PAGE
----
How Peter Pan took flight
Hinsdale Central actors bring 'Peter and the Starcatcher' to school's stage
Last updated 11/6/2019 at 5:20pm | View PDF
Origin stories are currently ripe Hollywood fruit - think "Captain Marvel" and "Joker" - revealing the core humanity within the costumed, fantastical heroes/villains fans know.
In that popular vein comes Hinsdale Central Drama's fall production of "Peter and the Starcatcher," a Peter Pan prequel telling how the boy who never grows up came to be, along with the rest of Neverland's denizens. Based on the 2004 novel of the same name by Dave Barry and Ridley Pearson, "Peter and the Starcatcher" sets the stage for the events of J. M. Barrie's beloved "Peter and Wendy," explained director Susie Jaffe. Central English and acting teacher.
"It's kind of the back story of how (Captain) Hook becomes Hook, how Pan becomes Pan," she said.
The character called "Boy" is a 13-year-old orphan, neglected and deeply distrustful of adults whose soaring escapades set him on course to a new identity.
"He's kind of been beaten down by British society, and been sold into slavery with the other Lost Boys," Jaffe said. "We learn a lot about how Peter Pan could be that kid who would fly far every night to go hear a bedtime story, because that's how desperate he is for a home, for a family, for a mother."
Boy/Peter is played by junior A.J. Andersen, who confessed he was torn initially between wrestling and auditioning.
"I heard it was the back story to Peter Pan and said, 'I've got to do this!' " he related.
Depicting the transformation of depressed orphan Boy into the playful, energetic Peter Pan has been enriching.
"There are a lot of fun, lighthearted moments. But then there are moments when it gets more serious," Andersen said, citing a stirring line from the play: "It's supposed to hurt. That means it meant something."
Jaffe said "Peter and the Starcatcher" is written as a play that features musical elements.
"We have live music throughout, and there are a couple songs that the cast sings in a traditional musical style," she said.
Without a music director, Jaffe has empowered the cast to shape scenes, like whether a section should be delivered in song rather than spoken, as well as making decisions on lighting and movements.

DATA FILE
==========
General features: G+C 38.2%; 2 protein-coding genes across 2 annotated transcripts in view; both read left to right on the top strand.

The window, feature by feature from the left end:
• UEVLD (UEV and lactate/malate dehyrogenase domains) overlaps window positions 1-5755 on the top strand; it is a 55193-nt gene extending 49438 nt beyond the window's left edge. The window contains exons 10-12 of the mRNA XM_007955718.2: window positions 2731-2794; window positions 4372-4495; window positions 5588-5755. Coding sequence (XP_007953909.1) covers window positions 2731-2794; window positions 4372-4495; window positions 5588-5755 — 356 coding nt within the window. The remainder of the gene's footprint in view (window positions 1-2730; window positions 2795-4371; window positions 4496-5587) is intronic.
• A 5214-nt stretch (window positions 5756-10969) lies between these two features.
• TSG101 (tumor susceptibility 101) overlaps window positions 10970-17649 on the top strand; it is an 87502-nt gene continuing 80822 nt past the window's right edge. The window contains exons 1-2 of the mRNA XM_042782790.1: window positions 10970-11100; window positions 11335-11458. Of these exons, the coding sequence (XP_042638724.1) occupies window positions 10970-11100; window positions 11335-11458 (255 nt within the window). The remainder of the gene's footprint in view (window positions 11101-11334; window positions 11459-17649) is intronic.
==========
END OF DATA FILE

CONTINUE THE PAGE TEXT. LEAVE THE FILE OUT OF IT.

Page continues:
"The kids are just scrappily making this work. I have a student who choreographed things, and student musicians have learned it on their own," Jaffe said, gesturing to the pianist and percussionists working with the actors to properly time the music. "The students are bringing so much of their creativity to it. It's exciting to watch students take ownership of the creative process."
She remembered being captivated by the show on a Chicago stage several years ago and was excited to see how her drama group could bring it to life.
"It's cool to make our own version of that," Jaffe said. "There's so much fantasy in this show that so much of it can be (students') dreaming."
Senior Emma Gordon plays Molly Aster, a fellow 13-year-old with considerable intelligence and athletic gifts who is trying to prove herself to her father and must overcome her social awkwardness in developing relationships with Peter and the Orphan Boys.
"She wants to please everybody and has a very strong sense of what's right and what's wrong," Gordon said. "Molly seems so smart, but she's also a 13-year-old girl who's having her first experiences with boys and puberty and all that. She has so much responsibility on her shoulders."
Gordon said each member of the 15-person cast wears multiple hats in the production.
"It's such a fun show," she said. "It's a grand illusion where you really have to suspend disbelief. Everybody plays a different character and contributes to either the set or the scenery. It's really us as an ensemble telling a story."
Jaffe said audience members will gain a new understanding of the classic tale, including some twists at the end.
"All the loose ends are tied at the end of the show of who everybody is," she remarked.
The story does include some dark undertones, but Andersen, Jaffe and Gordon all said the show is a family-friendly adventure that all ages can enjoy - especially grown-ups who still remember what it was like to be a kid.
"There's a lot of jokes that will be particularly funny for an adult audience," Gordon said.
"Peter and the Starcatcher" runs Nov. 14-16 on Central's auditorium stage, 5500 S. Grant St. Show times are 7 p.m. Nov. 14 and 15 and 5 p.m. Nov. 16. Tickets are $10, free with a student activity pass. Visit https://www.ticketpeak.com/res/hcdrama.